Are You The Next Identity Theft Victim?

According to socialsecurity.gov, identity theft is one of the fastest growing crimes in America. Recent security breaches at well known retailers like Target affect millions with much burden, inconvenience and paranoia.

For instance, my wife was the first to alert me of the last major security breach affecting Target. She advised that I check our credit card activity for suspicious activity. It was a good thing I checked as I noticed numerous charges spread throughout a few days totaling hundreds of dollars. Luckily, in this case, I was the innocent victim of marriage as all of the charges were confirmed and made by my wife. For millions of others identity theft is a harsh reality.

If you use a credit card, have a bank account, own a home, have health insurance, and/or use the internet you are exposed to the common non-financial types of identity theft.

  • Tax & Social Security number fraud
  • Health Insurance Fraud
  • Security Breaches
  • Drivers License Fraud

Though we are all at risk, the ideal victims are children, the elderly, disabled, and housewives.

The Identity Theft & Assumption Deterrence Act of 1998 was the first time identity theft was categorized as a crime. Unfortunately, it is estimated that less than 1% of offenders are caught, and less than 10% of them are prosecuted.

It’s clear that we are not immune to being a victim, but, the question remains, what easy proactive measures can be taken to deter such incidents?  Here are a few suggestions:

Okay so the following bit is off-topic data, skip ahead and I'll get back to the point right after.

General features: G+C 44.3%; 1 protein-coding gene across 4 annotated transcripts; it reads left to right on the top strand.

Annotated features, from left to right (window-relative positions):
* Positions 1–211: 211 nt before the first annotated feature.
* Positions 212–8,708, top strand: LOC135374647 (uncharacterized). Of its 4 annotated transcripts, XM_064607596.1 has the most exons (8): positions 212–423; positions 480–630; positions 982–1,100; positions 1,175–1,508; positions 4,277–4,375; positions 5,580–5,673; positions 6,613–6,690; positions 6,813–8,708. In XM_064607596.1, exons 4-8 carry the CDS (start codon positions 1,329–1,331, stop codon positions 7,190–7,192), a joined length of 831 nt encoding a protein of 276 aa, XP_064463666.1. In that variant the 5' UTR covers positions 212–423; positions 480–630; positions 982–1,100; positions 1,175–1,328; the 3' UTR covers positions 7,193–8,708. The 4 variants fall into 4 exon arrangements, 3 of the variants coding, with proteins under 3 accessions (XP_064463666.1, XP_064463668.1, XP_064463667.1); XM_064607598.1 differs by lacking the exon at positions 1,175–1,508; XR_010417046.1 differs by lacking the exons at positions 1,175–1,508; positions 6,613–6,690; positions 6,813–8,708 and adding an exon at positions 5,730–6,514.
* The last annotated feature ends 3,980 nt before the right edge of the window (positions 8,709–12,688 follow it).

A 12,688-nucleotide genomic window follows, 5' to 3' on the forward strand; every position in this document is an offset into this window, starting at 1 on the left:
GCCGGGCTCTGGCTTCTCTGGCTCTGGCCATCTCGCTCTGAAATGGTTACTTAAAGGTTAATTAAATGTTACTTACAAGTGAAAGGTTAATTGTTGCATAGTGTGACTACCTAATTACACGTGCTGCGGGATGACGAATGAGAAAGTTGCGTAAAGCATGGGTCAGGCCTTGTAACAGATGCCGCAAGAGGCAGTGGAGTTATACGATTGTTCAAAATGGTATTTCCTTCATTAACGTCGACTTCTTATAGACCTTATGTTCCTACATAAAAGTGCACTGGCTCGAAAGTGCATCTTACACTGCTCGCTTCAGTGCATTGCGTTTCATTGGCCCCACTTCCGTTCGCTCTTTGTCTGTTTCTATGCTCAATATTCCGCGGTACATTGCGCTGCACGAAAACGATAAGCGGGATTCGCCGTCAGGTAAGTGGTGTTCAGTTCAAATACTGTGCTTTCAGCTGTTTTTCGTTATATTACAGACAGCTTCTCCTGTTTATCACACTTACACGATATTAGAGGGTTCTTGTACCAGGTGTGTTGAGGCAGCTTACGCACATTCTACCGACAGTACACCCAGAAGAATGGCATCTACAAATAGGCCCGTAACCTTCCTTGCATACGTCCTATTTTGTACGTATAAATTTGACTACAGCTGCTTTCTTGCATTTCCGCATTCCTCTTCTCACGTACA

• Monitor your credit reports. Federal law allows you to get a free copy of your credit report every 12 months from each credit reporting company.The three credit reporting companies are Experian, TransUnion, and Equifax.
  • Protect your computers and devices with appropriate anti-virus software, anti-spyware and firewalls.
  • Don’t give out your personal information over the phone, unless you initiated the call.
  • Never click links from unsolicited emails regardless of how real they seem.
  • Don’t use obvious passwords for online accounts.
  • Invest in an identity theft protection plan such as LifeLock.
  • Download free apps such as Credit Karma and Credit Sesame for free alerts and monitoring.

What should be done if you are a victim of identity theft? Report it to all of your creditors and financial institutions with which you have accounts, review your credit reports and change all passwords. After all, someone out there might be buying things with your credit card, so don’t get stuck with the bill.